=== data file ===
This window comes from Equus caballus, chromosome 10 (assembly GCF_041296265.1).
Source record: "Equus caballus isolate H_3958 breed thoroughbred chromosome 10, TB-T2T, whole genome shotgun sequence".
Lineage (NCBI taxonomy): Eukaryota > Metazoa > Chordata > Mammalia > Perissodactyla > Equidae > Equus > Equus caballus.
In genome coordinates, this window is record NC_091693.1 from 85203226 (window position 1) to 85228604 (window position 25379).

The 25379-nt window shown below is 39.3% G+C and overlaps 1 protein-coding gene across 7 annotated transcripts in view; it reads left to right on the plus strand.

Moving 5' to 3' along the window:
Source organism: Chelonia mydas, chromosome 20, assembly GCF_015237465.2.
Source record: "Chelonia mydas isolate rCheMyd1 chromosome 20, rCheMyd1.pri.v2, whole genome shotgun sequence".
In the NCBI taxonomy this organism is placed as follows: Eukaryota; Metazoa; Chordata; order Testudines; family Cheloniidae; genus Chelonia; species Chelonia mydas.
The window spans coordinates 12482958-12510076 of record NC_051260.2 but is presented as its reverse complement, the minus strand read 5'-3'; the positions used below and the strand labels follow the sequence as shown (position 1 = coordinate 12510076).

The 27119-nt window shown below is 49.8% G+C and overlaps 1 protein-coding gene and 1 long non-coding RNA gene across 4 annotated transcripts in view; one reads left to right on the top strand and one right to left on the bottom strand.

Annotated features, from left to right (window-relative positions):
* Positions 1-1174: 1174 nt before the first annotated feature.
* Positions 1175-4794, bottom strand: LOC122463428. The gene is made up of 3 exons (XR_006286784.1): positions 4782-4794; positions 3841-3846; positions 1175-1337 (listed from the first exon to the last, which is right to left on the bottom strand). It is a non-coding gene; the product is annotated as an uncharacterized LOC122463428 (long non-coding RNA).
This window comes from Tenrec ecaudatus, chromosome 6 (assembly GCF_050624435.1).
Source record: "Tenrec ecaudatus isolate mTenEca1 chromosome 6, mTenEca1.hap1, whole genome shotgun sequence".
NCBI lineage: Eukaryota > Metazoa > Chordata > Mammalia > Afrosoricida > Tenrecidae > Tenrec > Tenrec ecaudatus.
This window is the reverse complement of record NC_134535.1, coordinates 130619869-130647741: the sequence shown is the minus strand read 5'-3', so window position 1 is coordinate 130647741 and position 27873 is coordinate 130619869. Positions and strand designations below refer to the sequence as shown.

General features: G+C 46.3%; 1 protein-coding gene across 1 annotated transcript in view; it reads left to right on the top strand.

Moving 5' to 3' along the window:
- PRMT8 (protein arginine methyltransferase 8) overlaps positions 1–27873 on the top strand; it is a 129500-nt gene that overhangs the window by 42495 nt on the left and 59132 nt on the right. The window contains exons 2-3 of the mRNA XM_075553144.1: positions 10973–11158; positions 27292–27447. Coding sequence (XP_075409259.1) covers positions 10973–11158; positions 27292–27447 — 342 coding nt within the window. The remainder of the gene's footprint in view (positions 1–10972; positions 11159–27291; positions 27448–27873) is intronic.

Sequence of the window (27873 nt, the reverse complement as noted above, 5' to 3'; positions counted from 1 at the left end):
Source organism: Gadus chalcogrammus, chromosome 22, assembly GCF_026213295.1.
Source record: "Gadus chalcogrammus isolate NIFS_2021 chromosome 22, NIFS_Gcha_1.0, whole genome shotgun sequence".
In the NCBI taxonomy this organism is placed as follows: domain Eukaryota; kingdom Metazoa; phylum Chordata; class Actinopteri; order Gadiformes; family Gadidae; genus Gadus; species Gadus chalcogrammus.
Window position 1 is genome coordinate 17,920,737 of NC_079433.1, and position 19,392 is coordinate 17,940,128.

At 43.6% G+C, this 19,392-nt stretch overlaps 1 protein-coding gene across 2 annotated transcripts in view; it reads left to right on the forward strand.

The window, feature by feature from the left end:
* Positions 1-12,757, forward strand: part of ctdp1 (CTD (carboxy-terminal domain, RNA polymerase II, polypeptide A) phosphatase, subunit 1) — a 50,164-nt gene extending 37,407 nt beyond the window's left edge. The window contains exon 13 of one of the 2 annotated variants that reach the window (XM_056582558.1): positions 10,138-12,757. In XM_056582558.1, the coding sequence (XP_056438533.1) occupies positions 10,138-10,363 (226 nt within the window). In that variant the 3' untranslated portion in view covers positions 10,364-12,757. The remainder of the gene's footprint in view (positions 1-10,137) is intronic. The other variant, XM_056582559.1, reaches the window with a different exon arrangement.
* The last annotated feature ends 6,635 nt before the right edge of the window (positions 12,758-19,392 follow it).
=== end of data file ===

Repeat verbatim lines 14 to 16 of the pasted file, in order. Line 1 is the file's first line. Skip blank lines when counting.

* Positions 1175-4794, bottom strand: LOC122463428. The gene is made up of 3 exons (XR_006286784.1): positions 4782-4794; positions 3841-3846; positions 1175-1337 (listed from the first exon to the last, which is right to left on the bottom strand). It is a non-coding gene; the product is annotated as an uncharacterized LOC122463428 (long non-coding RNA).
This window comes from Tenrec ecaudatus, chromosome 6 (assembly GCF_050624435.1).
Source record: "Tenrec ecaudatus isolate mTenEca1 chromosome 6, mTenEca1.hap1, whole genome shotgun sequence".